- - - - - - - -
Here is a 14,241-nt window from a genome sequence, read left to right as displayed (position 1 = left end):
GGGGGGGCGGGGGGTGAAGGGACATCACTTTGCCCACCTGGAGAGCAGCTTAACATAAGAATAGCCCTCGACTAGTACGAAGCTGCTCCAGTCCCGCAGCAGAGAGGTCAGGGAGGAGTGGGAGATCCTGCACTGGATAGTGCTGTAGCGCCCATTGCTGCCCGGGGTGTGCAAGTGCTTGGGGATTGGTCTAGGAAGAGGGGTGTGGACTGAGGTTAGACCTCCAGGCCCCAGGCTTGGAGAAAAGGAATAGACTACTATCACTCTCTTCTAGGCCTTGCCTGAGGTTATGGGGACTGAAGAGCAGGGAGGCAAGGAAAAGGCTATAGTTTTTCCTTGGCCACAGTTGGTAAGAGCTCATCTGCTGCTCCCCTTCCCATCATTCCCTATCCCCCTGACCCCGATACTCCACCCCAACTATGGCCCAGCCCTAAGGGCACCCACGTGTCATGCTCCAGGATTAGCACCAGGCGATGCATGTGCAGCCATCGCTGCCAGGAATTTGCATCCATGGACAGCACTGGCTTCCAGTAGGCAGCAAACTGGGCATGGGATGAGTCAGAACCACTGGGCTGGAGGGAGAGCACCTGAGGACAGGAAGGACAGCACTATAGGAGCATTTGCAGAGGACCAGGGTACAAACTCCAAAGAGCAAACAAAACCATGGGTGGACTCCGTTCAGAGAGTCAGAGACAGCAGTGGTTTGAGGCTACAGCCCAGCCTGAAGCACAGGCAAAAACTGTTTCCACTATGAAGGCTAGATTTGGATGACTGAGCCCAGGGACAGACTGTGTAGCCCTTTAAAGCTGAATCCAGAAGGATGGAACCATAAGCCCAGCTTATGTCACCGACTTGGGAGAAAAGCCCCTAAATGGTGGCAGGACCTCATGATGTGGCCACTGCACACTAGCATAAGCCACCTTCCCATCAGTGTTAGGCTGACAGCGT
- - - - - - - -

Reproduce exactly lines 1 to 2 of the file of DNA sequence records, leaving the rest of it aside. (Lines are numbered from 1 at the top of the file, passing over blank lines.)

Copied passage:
Here is a 14,241-nt window from a genome sequence, read left to right as displayed (position 1 = left end):
GGGGGGGCGGGGGGTGAAGGGACATCACTTTGCCCACCTGGAGAGCAGCTTAACATAAGAATAGCCCTCGACTAGTACGAAGCTGCTCCAGTCCCGCAGCAGAGAGGTCAGGGAGGAGTGGGAGATCCTGCACTGGATAGTGCTGTAGCGCCCATTGCTGCCCGGGGTGTGCAAGTGCTTGGGGATTGGTCTAGGAAGAGGGGTGTGGACTGAGGTTAGACCTCCAGGCCCCAGGCTTGGAGAAAAGGAATAGACTACTATCACTCTCTTCTAGGCCTTGCCTGAGGTTATGGGGACTGAAGAGCAGGGAGGCAAGGAAAAGGCTATAGTTTTTCCTTGGCCACAGTTGGTAAGAGCTCATCTGCTGCTCCCCTTCCCATCATTCCCTATCCCCCTGACCCCGATACTCCACCCCAACTATGGCCCAGCCCTAAGGGCACCCACGTGTCATGCTCCAGGATTAGCACCAGGCGATGCATGTGCAGCCATCGCTGCCAGGAATTTGCATCCATGGACAGCACTGGCTTCCAGTAGGCAGCAAACTGGGCATGGGATGAGTCAGAACCACTGGGCTGGAGGGAGAGCACCTGAGGACAGGAAGGACAGCACTATAGGAGCATTTGCAGAGGACCAGGGTACAAACTCCAAAGAGCAAACAAAACCATGGGTGGACTCCGTTCAGAGAGTCAGAGACAGCAGTGGTTTGAGGCTACAGCCCAGCCTGAAGCACAGGCAAAAACTGTTTCCACTATGAAGGCTAGATTTGGATGACTGAGCCCAGGGACAGACTGTGTAGCCCTTTAAAGCTGAATCCAGAAGGATGGAACCATAAGCCCAGCTTATGTCACCGACTTGGGAGAAAAGCCCCTAAATGGTGGCAGGACCTCATGATGTGGCCACTGCACACTAGCATAAGCCACCTTCCCATCAGTGTTAGGCTGACAGCGT